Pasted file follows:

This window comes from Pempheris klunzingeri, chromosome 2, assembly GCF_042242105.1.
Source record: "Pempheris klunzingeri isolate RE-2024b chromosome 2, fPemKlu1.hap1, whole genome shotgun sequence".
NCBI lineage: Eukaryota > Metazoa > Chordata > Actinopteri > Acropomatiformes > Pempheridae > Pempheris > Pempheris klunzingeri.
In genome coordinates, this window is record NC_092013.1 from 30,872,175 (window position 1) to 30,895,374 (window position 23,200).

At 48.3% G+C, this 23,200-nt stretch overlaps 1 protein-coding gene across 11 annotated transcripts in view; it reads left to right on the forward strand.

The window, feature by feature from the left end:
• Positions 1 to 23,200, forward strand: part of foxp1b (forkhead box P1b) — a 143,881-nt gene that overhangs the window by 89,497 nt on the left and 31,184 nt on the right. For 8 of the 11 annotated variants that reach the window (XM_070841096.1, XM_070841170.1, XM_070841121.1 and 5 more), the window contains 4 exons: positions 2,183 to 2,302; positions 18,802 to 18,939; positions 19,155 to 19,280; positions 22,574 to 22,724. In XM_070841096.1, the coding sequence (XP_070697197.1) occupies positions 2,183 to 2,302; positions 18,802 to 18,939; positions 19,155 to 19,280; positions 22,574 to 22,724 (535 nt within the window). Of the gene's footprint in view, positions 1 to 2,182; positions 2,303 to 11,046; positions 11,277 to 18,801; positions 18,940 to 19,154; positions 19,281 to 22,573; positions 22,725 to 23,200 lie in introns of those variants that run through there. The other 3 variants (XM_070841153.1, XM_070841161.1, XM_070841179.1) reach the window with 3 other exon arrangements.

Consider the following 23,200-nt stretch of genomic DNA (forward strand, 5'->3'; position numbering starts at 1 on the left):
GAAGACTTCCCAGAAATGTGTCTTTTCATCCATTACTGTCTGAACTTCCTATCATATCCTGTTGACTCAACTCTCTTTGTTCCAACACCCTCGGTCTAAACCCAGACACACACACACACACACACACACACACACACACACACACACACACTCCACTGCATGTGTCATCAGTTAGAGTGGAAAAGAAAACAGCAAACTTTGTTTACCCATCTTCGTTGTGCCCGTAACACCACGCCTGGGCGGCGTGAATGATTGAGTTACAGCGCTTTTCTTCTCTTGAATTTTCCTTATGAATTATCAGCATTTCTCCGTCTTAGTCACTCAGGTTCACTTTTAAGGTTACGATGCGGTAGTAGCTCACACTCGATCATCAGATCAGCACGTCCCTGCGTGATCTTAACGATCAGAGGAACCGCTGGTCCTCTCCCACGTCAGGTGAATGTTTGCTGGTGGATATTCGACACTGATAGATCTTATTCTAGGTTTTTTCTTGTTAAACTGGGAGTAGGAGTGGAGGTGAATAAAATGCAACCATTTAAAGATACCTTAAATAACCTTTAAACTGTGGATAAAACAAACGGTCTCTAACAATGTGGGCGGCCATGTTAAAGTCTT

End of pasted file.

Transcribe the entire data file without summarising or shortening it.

This window comes from Pempheris klunzingeri, chromosome 2, assembly GCF_042242105.1.
Source record: "Pempheris klunzingeri isolate RE-2024b chromosome 2, fPemKlu1.hap1, whole genome shotgun sequence".
NCBI lineage: Eukaryota > Metazoa > Chordata > Actinopteri > Acropomatiformes > Pempheridae > Pempheris > Pempheris klunzingeri.
In genome coordinates, this window is record NC_092013.1 from 30,872,175 (window position 1) to 30,895,374 (window position 23,200).

At 48.3% G+C, this 23,200-nt stretch overlaps 1 protein-coding gene across 11 annotated transcripts in view; it reads left to right on the forward strand.

The window, feature by feature from the left end:
• Positions 1 to 23,200, forward strand: part of foxp1b (forkhead box P1b) — a 143,881-nt gene that overhangs the window by 89,497 nt on the left and 31,184 nt on the right. For 8 of the 11 annotated variants that reach the window (XM_070841096.1, XM_070841170.1, XM_070841121.1 and 5 more), the window contains 4 exons: positions 2,183 to 2,302; positions 18,802 to 18,939; positions 19,155 to 19,280; positions 22,574 to 22,724. In XM_070841096.1, the coding sequence (XP_070697197.1) occupies positions 2,183 to 2,302; positions 18,802 to 18,939; positions 19,155 to 19,280; positions 22,574 to 22,724 (535 nt within the window). Of the gene's footprint in view, positions 1 to 2,182; positions 2,303 to 11,046; positions 11,277 to 18,801; positions 18,940 to 19,154; positions 19,281 to 22,573; positions 22,725 to 23,200 lie in introns of those variants that run through there. The other 3 variants (XM_070841153.1, XM_070841161.1, XM_070841179.1) reach the window with 3 other exon arrangements.

Consider the following 23,200-nt stretch of genomic DNA (forward strand, 5'->3'; position numbering starts at 1 on the left):
GAAGACTTCCCAGAAATGTGTCTTTTCATCCATTACTGTCTGAACTTCCTATCATATCCTGTTGACTCAACTCTCTTTGTTCCAACACCCTCGGTCTAAACCCAGACACACACACACACACACACACACACACACACACACACACACACACTCCACTGCATGTGTCATCAGTTAGAGTGGAAAAGAAAACAGCAAACTTTGTTTACCCATCTTCGTTGTGCCCGTAACACCACGCCTGGGCGGCGTGAATGATTGAGTTACAGCGCTTTTCTTCTCTTGAATTTTCCTTATGAATTATCAGCATTTCTCCGTCTTAGTCACTCAGGTTCACTTTTAAGGTTACGATGCGGTAGTAGCTCACACTCGATCATCAGATCAGCACGTCCCTGCGTGATCTTAACGATCAGAGGAACCGCTGGTCCTCTCCCACGTCAGGTGAATGTTTGCTGGTGGATATTCGACACTGATAGATCTTATTCTAGGTTTTTTCTTGTTAAACTGGGAGTAGGAGTGGAGGTGAATAAAATGCAACCATTTAAAGATACCTTAAATAACCTTTAAACTGTGGATAAAACAAACGGTCTCTAACAATGTGGGCGGCCATGTTAAAGTCTT